The vegan is someone who consumes no products that contains meat, poultry, fish or shellfish, dairy or eggs. They will also avoid all products that contain any by-products from animal products. Some vegans also avoid using any products that contain any animal products such as leather, wool and the like. It is not just a nutritional way of life, but also a social statement. Not all vegans follow the philosophy to that extreme, however.
So far my journey has been mostly on the “flexetarian” side of the spectrum. I’ve cut milk out of my diet and have replaced it with soy milk. I use it only for making lattes at home. I’ve cut meat out of my diet almost completely, but I did have a bowl of chili a few days ago. I’ve also cut deli meats out of my diet, but I did have a chicken breast last week.
I have increased the amount of whole foods I’m eating. I eat lots of fruit in the morning as well as for snacks throughout the day. I am eating salads for most lunches and have added chickpeas for protein. Dinners are the most difficult for me to go strictly vegetarian, but I am taking the small steps to get there. I am still researching options for replacing my animal proteins, and I know that I will get there.
Now that I’m 12 days into this experiment, I have to admit that I feel much better. As part of this process I’ve cut alcohol out of my diet as well as most processed carbs. Physically I feel better. Some of the aches and pains that I’d been experiencing are gone and I feel much more energy. I’ve even gotten back into my running and cycling routines on a more consistent schedule. Mentally I feel much clearer. I feel like I’ve emerged from a fog. It’s a strange feeling and one that is hard to explain, but I just feel like I’m mentally sharper. I’m not yet ready to say that it is all from the “mostly vegetarian” lifestyle, but I know that is a large part of it. Time will be the true test here.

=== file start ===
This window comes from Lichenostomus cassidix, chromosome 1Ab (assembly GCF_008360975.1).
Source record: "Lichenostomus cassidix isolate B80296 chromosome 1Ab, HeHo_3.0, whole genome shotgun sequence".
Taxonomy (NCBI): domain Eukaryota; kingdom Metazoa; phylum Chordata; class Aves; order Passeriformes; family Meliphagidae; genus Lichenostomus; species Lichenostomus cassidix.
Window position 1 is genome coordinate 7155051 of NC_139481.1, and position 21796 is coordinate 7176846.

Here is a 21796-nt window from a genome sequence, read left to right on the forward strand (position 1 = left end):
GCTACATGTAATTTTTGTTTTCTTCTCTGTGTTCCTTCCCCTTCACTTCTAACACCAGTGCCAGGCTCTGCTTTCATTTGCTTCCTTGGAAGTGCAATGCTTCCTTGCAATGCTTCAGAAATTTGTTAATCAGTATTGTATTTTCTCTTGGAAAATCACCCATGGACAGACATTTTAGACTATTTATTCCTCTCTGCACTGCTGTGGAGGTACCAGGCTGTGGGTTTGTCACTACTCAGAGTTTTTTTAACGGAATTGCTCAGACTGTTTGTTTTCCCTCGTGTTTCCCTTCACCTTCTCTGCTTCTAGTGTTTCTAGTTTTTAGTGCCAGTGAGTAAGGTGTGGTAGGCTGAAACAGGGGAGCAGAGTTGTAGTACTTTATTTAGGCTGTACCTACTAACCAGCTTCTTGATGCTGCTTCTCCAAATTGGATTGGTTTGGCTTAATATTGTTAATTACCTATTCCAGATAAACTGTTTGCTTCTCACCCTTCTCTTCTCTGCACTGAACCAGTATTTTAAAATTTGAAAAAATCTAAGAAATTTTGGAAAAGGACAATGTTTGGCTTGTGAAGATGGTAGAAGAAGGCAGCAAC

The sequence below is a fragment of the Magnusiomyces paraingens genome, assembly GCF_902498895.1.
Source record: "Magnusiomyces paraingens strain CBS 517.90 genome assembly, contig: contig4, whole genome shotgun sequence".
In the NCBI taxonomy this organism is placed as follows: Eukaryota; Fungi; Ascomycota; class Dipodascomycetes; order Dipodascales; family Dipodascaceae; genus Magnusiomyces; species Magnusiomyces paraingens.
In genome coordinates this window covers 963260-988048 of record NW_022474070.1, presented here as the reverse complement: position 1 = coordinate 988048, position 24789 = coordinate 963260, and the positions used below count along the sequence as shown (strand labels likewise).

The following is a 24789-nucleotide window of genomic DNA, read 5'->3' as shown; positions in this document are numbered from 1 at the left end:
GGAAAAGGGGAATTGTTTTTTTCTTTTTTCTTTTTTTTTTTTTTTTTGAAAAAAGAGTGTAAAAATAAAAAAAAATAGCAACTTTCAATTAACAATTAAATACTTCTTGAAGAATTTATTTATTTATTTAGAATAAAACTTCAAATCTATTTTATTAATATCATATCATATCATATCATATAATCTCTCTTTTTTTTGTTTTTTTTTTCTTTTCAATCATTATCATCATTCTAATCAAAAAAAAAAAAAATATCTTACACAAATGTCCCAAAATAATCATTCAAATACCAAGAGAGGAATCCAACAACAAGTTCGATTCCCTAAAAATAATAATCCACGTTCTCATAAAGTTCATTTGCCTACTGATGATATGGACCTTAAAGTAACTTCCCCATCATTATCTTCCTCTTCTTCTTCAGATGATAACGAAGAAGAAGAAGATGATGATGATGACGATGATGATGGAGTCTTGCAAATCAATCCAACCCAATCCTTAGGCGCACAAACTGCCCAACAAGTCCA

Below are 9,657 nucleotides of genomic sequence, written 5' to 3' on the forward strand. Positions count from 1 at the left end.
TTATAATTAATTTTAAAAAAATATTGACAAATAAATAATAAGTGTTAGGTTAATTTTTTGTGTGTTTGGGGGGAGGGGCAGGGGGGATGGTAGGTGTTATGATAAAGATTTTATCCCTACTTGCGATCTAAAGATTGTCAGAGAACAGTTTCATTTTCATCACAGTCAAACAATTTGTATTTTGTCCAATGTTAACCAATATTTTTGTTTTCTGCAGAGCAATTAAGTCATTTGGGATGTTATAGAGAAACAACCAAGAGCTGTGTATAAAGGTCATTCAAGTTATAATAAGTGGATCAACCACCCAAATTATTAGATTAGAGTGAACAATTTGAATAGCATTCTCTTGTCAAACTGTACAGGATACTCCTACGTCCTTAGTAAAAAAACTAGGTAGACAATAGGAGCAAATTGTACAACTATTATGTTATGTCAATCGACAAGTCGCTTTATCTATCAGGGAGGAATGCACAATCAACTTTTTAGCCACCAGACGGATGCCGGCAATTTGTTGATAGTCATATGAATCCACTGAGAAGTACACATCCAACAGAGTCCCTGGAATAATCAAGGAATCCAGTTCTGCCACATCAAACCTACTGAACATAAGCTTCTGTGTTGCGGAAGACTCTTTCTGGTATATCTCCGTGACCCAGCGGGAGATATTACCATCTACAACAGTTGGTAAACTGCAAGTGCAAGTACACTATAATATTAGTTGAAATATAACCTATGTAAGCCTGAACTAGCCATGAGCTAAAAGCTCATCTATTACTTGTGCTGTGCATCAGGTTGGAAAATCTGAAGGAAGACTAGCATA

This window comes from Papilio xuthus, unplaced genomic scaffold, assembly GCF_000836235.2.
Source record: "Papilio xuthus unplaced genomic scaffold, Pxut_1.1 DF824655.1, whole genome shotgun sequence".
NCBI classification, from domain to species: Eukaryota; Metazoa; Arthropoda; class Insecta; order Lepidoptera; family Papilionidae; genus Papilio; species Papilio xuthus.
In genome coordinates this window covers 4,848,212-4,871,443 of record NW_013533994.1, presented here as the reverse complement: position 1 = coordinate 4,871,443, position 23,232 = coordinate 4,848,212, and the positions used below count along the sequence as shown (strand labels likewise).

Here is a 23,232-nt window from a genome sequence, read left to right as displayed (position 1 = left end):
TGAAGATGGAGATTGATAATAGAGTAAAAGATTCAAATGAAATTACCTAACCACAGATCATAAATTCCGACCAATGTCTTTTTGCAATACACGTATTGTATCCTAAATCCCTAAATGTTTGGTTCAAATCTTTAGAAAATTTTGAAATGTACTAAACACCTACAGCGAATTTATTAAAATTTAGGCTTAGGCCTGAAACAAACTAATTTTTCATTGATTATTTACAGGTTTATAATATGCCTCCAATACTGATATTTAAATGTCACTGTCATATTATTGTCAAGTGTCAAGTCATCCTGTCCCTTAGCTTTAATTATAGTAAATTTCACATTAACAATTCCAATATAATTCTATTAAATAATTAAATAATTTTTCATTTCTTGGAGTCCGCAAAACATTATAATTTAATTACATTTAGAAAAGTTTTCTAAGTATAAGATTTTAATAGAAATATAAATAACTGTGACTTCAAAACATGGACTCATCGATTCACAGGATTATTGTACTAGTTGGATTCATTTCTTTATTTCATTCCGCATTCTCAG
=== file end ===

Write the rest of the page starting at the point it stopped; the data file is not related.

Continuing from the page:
My ultimate goal is to go completely vegan (without the social agenda). I want to see how my body responds to clean eating and what I’m able to accomplish physically. I intend to continue training for Ironman Louisville next August. I am looking forward to this next phase of my journey and to sharing it with you.
Mark D. Rucker is an attorney from Lexington who spent the majority of his adult life struggling with weight issues. As a result of his unhealthy lifestyle and weight, he suffered from high blood pressure, sleep apnea and was borderline diabetic. In February of 2011, at the age of 42, Rucker weighed over 365 pounds. It was then that he decided it was time to change his life. He now hopes to use his experience to help inspire and encourage others to begin their own journey to health and fitness. By focusing on his “small steps” philosophy, Rucker believes that anyone, at any age and in any physical condition, can change his or her life. Recently, he create a Facebook page called Get Moving Lexington to encourage the people of Lexington to get active.